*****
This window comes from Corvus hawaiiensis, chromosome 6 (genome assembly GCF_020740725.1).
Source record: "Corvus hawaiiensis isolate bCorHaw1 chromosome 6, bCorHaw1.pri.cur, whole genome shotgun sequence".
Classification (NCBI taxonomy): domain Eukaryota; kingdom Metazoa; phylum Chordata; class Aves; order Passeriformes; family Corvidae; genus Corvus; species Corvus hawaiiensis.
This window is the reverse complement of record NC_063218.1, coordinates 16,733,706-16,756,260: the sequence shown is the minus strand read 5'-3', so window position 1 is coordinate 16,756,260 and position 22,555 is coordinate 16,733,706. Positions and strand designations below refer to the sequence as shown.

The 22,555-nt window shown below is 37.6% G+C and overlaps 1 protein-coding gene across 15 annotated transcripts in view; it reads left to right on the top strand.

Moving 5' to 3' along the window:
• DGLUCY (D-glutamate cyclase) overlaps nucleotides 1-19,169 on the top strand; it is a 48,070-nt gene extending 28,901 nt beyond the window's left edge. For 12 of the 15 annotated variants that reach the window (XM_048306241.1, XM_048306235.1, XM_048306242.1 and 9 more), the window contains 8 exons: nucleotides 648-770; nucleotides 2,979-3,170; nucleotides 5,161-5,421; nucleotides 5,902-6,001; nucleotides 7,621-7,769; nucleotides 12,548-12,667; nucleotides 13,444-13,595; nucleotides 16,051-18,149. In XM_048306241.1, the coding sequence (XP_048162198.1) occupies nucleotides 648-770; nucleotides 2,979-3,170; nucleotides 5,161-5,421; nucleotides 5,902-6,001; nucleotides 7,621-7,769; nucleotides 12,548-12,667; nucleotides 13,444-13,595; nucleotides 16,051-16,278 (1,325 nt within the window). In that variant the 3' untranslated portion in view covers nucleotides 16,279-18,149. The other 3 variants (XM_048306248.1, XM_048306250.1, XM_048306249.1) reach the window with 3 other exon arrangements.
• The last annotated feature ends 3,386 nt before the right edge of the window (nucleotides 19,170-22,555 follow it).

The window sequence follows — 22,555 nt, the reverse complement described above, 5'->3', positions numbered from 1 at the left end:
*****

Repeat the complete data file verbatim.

This window comes from Corvus hawaiiensis, chromosome 6 (genome assembly GCF_020740725.1).
Source record: "Corvus hawaiiensis isolate bCorHaw1 chromosome 6, bCorHaw1.pri.cur, whole genome shotgun sequence".
Classification (NCBI taxonomy): domain Eukaryota; kingdom Metazoa; phylum Chordata; class Aves; order Passeriformes; family Corvidae; genus Corvus; species Corvus hawaiiensis.
This window is the reverse complement of record NC_063218.1, coordinates 16,733,706-16,756,260: the sequence shown is the minus strand read 5'-3', so window position 1 is coordinate 16,756,260 and position 22,555 is coordinate 16,733,706. Positions and strand designations below refer to the sequence as shown.

The 22,555-nt window shown below is 37.6% G+C and overlaps 1 protein-coding gene across 15 annotated transcripts in view; it reads left to right on the top strand.

Moving 5' to 3' along the window:
• DGLUCY (D-glutamate cyclase) overlaps nucleotides 1-19,169 on the top strand; it is a 48,070-nt gene extending 28,901 nt beyond the window's left edge. For 12 of the 15 annotated variants that reach the window (XM_048306241.1, XM_048306235.1, XM_048306242.1 and 9 more), the window contains 8 exons: nucleotides 648-770; nucleotides 2,979-3,170; nucleotides 5,161-5,421; nucleotides 5,902-6,001; nucleotides 7,621-7,769; nucleotides 12,548-12,667; nucleotides 13,444-13,595; nucleotides 16,051-18,149. In XM_048306241.1, the coding sequence (XP_048162198.1) occupies nucleotides 648-770; nucleotides 2,979-3,170; nucleotides 5,161-5,421; nucleotides 5,902-6,001; nucleotides 7,621-7,769; nucleotides 12,548-12,667; nucleotides 13,444-13,595; nucleotides 16,051-16,278 (1,325 nt within the window). In that variant the 3' untranslated portion in view covers nucleotides 16,279-18,149. The other 3 variants (XM_048306248.1, XM_048306250.1, XM_048306249.1) reach the window with 3 other exon arrangements.
• The last annotated feature ends 3,386 nt before the right edge of the window (nucleotides 19,170-22,555 follow it).

The window sequence follows — 22,555 nt, the reverse complement described above, 5'->3', positions numbered from 1 at the left end: